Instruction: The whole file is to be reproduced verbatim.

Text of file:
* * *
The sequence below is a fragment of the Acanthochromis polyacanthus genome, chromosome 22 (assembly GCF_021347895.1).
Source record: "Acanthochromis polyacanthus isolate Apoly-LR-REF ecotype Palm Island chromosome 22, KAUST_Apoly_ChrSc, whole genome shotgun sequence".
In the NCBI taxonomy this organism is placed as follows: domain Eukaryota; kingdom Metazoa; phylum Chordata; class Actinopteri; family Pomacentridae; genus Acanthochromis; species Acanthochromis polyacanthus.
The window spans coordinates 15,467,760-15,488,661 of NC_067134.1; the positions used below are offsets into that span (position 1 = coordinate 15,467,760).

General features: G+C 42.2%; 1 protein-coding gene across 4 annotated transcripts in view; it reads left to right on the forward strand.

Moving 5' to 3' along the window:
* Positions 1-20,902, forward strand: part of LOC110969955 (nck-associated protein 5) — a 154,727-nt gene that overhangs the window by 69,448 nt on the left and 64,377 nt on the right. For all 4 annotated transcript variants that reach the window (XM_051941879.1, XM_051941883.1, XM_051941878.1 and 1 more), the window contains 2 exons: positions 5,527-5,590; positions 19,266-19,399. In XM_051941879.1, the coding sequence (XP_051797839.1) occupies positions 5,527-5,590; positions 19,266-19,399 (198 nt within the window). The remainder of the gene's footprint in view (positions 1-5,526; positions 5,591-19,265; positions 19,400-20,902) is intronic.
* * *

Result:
The sequence below is a fragment of the Acanthochromis polyacanthus genome, chromosome 22 (assembly GCF_021347895.1).
Source record: "Acanthochromis polyacanthus isolate Apoly-LR-REF ecotype Palm Island chromosome 22, KAUST_Apoly_ChrSc, whole genome shotgun sequence".
In the NCBI taxonomy this organism is placed as follows: domain Eukaryota; kingdom Metazoa; phylum Chordata; class Actinopteri; family Pomacentridae; genus Acanthochromis; species Acanthochromis polyacanthus.
The window spans coordinates 15,467,760-15,488,661 of NC_067134.1; the positions used below are offsets into that span (position 1 = coordinate 15,467,760).

General features: G+C 42.2%; 1 protein-coding gene across 4 annotated transcripts in view; it reads left to right on the forward strand.

Moving 5' to 3' along the window:
* Positions 1-20,902, forward strand: part of LOC110969955 (nck-associated protein 5) — a 154,727-nt gene that overhangs the window by 69,448 nt on the left and 64,377 nt on the right. For all 4 annotated transcript variants that reach the window (XM_051941879.1, XM_051941883.1, XM_051941878.1 and 1 more), the window contains 2 exons: positions 5,527-5,590; positions 19,266-19,399. In XM_051941879.1, the coding sequence (XP_051797839.1) occupies positions 5,527-5,590; positions 19,266-19,399 (198 nt within the window). The remainder of the gene's footprint in view (positions 1-5,526; positions 5,591-19,265; positions 19,400-20,902) is intronic.